A word or two about the accompanying press release
If you wonder how journalists could so poorly understand what Sessions order and the policy directive do, I believe it is because they only read the DOJ press release. The press release is comprised primarily of Session’ remarks, which are loaded with pro-forfeiture propaganda, such as his repeated claim that civil forfeiture targets “organized crime.” If it were “organized crime” why wouldn’t they be going after them criminally, where they could just use criminal forfeiture?
This passage is a doozy:
“When I was in the Senate, I worked with Senator Schumer to make modifications to the civil asset forfeiture program. We required probable cause for the seizure of property. And we raised the burden on the government, who has the initial burden in all of these cases, to the same preponderance of the evidence standard used in all civil cases. In addition, if the government lost the case, then the government pays attorneys’ fees. I believe those were good reforms that strengthened the program.”
Those modifications to the civil asset forfeiture program he is talking about is the Civil Asset Forfeiture Reform Act of 2000 – “CAFRA.” I can’t believe he is trying to take credit for CAFRA’s reforms!
I consulted with Representatives John Conyers and Henry Hyde in drafting CAFRA, and my organization Forfeiture Endangers American Rights lobbied for it for 8 years before it passed.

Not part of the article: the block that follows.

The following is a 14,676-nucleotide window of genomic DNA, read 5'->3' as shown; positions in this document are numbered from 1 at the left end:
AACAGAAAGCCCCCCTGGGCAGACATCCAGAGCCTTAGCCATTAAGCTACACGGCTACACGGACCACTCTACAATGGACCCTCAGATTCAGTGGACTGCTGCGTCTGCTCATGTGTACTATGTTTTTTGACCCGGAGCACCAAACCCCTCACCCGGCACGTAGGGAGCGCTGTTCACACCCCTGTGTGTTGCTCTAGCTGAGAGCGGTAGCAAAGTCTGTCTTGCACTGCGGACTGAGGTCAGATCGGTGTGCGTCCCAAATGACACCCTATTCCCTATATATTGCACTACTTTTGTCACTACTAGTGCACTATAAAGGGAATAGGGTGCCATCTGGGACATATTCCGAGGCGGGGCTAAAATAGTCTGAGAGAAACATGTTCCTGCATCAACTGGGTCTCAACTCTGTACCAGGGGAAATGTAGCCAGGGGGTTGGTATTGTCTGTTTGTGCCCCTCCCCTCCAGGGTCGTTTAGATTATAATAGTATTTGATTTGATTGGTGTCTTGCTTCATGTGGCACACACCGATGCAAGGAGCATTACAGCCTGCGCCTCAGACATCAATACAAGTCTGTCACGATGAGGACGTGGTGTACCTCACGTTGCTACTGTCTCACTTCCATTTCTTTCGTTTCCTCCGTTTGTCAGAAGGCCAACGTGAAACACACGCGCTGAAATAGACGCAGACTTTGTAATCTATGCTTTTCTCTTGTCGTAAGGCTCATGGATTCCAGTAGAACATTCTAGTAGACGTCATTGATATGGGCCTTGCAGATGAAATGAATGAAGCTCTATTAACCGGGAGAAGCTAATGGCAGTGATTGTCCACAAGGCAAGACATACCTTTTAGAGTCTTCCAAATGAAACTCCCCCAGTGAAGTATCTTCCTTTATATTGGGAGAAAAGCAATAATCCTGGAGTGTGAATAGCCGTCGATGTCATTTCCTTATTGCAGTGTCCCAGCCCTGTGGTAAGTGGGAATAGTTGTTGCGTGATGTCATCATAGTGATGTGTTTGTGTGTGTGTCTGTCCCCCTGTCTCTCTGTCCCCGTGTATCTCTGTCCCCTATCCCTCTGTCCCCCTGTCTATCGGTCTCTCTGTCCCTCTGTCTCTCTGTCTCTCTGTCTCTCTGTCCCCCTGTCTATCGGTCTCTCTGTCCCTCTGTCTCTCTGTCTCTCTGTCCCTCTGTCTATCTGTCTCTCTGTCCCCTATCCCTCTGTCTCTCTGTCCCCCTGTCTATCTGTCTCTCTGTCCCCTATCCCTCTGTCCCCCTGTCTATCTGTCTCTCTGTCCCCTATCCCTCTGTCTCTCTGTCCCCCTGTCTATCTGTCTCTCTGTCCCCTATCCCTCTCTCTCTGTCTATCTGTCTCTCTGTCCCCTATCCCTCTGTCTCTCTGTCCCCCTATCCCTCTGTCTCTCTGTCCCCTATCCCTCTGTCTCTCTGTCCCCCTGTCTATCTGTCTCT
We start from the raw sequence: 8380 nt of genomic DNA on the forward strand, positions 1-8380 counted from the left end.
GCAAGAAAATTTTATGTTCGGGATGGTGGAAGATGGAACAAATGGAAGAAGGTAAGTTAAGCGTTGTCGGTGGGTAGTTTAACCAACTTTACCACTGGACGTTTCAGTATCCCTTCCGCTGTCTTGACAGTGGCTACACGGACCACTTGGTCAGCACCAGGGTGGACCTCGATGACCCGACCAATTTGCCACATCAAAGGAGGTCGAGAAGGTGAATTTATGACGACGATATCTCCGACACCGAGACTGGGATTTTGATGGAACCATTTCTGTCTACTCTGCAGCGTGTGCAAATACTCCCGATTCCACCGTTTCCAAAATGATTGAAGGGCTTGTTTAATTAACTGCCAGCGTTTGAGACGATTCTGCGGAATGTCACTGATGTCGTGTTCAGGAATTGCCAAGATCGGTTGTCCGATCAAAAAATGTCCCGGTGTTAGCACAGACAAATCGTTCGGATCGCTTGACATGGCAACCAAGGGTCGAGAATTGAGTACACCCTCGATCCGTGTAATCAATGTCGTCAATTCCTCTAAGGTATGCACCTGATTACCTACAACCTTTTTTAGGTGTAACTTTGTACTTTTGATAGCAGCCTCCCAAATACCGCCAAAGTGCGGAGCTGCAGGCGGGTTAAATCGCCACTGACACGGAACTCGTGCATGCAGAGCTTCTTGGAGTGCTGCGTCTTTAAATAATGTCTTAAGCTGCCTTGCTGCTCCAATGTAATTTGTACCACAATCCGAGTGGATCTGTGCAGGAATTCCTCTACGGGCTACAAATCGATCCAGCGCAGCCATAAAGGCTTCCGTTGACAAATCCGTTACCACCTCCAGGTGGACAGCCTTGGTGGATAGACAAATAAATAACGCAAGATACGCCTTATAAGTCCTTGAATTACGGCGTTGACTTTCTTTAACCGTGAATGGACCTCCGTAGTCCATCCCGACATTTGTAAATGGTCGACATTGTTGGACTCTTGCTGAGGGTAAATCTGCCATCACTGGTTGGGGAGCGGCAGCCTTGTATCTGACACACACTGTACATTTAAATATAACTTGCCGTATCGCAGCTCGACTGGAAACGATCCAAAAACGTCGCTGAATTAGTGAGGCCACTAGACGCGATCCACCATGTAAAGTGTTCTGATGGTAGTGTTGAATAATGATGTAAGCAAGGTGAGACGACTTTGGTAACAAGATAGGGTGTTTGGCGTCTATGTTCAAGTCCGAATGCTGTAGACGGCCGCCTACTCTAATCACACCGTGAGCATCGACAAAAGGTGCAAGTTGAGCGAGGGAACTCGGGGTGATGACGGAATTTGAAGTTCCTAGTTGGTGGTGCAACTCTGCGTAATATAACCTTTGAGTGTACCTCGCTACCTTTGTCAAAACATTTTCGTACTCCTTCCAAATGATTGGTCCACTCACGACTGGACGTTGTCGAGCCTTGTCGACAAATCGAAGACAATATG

Sessions and Schumer were major opponents of forfeiture reform. They fought CAFRA’s positive reforms every inch of the way!
Once CAFRA passed in the House, Sessions and Schumer introduced a competing bill drafted by the DOJ, which added about 200 new forfeiture triggering offenses and poked huge loopholes in our due process reforms.
Because of Sessions and Schumer — and Orrin Hatch, who wouldn’t let our bill go out of his Senate committee without forcing a compromise — those 200 new offenses got added to CAFRA. Even worse, Sessions and Schumer forced the DOJ’s proposed loopholes into our reform provisions too, watering down the Hyde bill and eroding its due process reforms.
Sessions tries to take credit for the probable cause requirement, saying the modifications to the forfeiture program that he and Schumer made “required probable cause for the seizure of property.” He can’t take credit for that. The Fourth Amendment requires probable cause before property is seized.
It was nice of him — or more likely Deborah Connor, Acting Chief of the Asset Forfeiture and Money Laundering Section — to require agency lawyers to review local police seizures for probable cause before agreeing to federal adoption. They should have been doing it all along.